Keg Connection New Inline Flow Control Valve Giveaway

Home Brew Forums > Home Brewing Beer > General Beer Discussion > I don't like Roasted Malts....realization.
Thread Tools
Old 03-20-2013, 08:13 PM   #21
Feedback Score: 3 reviews
PJoyce85's Avatar
Join Date: Jan 2013
Location: Mainz, Germany
Posts: 1,053
Liked 314 Times on 183 Posts
Likes Given: 3


Originally Posted by mccullpl

would you recommend steeping only the roasted malts separately, or all the specialty grains?
I throw my other specialty grains in the mash with no noticeable difference. You don't have to mash them, but I'm lazy.

There is definitely a noticeable difference when you take the roasted grains out if the mash.

PJoyce85 is offline
Jayhem Likes This 
Reply With Quote
Old 03-20-2013, 10:15 PM   #22
Feedback Score: 6 reviews
BrewinHooligan's Avatar
Join Date: Dec 2011
Location: Mesa, AZ
Posts: 4,349
Liked 1391 Times on 923 Posts
Likes Given: 2098


I made the Milk Stout recipe from Brewing Classic Styles and that used a large portion of Black Patent malt. When it was fresh, it earned a bronze in competition, but the roast flavor and aroma where overwhelming and unpleasant IMO. Judges notes used words like "ashtray" and one suggesting reducing the Black Patent. Fast forward 6 months and the harsh roast flavor and aroma have faded to a smooth, pleasant beer that I can still only drink one of at a time. I too will be wary of recipes using large amounts of highly roasted grains and am anxious to try tossing them in the sparge instead of mashing like suggested. To the OP, I suggest you steer clear of any recipe using Black Patent becuase it is has a definite coffee quality and while I do enjoy some roasted grains, that one is one I will never personally use again.

No yeast, no beer. No beer, no civilization. Therefore, we really have yeast to thank for all our modern-day conveniences and tasty beer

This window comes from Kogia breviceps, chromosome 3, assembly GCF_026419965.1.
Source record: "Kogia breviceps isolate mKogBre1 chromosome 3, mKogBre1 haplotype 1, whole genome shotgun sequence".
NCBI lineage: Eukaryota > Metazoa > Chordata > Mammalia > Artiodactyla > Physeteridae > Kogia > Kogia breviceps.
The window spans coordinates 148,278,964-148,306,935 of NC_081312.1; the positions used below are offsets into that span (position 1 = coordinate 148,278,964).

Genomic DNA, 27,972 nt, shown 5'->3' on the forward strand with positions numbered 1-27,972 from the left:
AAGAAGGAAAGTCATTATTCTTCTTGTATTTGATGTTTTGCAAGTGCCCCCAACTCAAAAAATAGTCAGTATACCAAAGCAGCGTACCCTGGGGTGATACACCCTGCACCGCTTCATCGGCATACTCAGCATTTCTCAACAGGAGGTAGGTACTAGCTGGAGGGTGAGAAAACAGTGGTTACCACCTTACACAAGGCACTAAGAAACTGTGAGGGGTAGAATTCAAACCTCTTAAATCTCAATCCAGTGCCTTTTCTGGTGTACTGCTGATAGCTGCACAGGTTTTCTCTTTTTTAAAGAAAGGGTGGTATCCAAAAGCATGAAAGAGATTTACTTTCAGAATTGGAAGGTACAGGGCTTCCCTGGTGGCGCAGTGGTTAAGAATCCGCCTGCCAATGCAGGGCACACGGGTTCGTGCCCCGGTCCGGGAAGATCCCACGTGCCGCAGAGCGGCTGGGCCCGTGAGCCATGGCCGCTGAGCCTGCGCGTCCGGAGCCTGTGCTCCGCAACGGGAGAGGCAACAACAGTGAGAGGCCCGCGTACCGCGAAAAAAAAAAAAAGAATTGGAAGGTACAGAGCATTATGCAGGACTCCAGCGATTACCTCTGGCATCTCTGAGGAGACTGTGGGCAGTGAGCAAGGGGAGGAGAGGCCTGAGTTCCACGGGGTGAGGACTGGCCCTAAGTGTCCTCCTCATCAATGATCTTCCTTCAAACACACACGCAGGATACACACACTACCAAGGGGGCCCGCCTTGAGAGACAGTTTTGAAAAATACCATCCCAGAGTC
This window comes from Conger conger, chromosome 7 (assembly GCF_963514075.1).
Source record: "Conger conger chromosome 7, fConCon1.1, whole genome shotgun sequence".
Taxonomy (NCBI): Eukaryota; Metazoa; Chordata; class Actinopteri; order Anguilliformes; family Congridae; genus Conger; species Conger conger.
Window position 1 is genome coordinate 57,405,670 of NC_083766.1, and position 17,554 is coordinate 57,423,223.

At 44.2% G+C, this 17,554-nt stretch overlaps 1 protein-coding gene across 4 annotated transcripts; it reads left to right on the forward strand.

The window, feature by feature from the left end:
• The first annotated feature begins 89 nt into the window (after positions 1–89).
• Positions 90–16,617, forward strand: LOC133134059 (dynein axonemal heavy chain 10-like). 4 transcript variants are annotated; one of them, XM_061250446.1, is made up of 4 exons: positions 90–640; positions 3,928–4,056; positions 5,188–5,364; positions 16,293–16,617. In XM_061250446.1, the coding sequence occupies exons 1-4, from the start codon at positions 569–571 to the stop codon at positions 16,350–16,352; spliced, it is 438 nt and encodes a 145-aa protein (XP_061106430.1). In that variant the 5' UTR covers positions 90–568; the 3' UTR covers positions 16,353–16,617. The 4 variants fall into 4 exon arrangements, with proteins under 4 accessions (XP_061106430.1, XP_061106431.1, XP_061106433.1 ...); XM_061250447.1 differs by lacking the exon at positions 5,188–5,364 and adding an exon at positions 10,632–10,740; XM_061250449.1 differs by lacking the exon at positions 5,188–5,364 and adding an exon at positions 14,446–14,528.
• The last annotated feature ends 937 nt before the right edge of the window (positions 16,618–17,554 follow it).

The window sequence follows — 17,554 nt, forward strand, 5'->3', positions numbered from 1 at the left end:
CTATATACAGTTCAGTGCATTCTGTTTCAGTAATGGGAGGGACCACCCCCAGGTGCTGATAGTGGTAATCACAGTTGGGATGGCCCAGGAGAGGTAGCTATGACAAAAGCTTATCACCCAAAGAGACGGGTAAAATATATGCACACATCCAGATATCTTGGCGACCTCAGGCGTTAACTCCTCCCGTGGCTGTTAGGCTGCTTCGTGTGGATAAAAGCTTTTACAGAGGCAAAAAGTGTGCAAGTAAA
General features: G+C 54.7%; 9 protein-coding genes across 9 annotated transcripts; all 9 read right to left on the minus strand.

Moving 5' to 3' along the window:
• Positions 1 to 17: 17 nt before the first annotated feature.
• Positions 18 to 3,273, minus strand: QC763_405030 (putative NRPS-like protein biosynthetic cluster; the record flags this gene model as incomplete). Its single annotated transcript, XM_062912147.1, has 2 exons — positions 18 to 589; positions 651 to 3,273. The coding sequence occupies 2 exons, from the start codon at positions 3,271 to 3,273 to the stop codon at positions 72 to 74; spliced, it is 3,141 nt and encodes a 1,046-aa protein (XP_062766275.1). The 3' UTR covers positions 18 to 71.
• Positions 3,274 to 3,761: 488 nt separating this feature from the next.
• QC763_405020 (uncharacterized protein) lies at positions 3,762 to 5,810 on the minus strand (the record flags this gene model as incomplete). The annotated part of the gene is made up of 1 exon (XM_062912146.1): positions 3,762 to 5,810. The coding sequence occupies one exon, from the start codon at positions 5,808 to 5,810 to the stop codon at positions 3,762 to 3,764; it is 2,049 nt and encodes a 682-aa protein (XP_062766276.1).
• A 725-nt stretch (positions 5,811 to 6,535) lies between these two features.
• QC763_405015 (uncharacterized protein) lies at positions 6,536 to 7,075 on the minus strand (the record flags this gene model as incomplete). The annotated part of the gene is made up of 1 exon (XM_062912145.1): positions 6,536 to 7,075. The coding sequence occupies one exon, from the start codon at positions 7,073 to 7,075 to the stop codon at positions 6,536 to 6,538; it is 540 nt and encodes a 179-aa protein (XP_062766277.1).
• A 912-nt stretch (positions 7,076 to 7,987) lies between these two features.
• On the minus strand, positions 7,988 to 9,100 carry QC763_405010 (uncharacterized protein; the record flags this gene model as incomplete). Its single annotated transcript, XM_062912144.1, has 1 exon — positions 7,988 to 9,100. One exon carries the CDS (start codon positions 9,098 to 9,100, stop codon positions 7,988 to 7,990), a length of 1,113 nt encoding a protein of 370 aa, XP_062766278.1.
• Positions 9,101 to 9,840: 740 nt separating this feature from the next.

*Member: The HBT Sweaty Fat Guys Cigar club
BrewinHooligan is online now
Jayhem Likes This 
Reply With Quote
Old 03-20-2013, 10:53 PM   #23
Feedback Score: 0 reviews
Join Date: Oct 2012
Location: Traverse City, Michigan
Posts: 13

My second batch of all grain was a stout. I'm a chef and hate recipes, relying more on ratios and technique. I read a little and built a Rims system and dove in. I refer to that batch as my "lucky stout" I mashed really thin (memory...I took no notes) probably 2qt/#. I used 2 row, munich, honey, caramel 40 and chocolate. My ex sister in law (sommelier, cicerone, hater) tasted as she was picking up her kid and described it as flawless, offering that homebrews almost always are not. Quite a compliment coming from her.

The beer was smooth, drinkable, and had no dirty ashtray, thin coffee or even toasted notes. To my taste it was almost flat because of the low hop dose (Columbia 60 min) 2z/10 gal. I have wondered if the thin mash had something to do with it. That seems like the only difference between that batch and later, less successful attempts.
Darren231 is offline
Reply With Quote
Old 03-20-2013, 11:56 PM   #24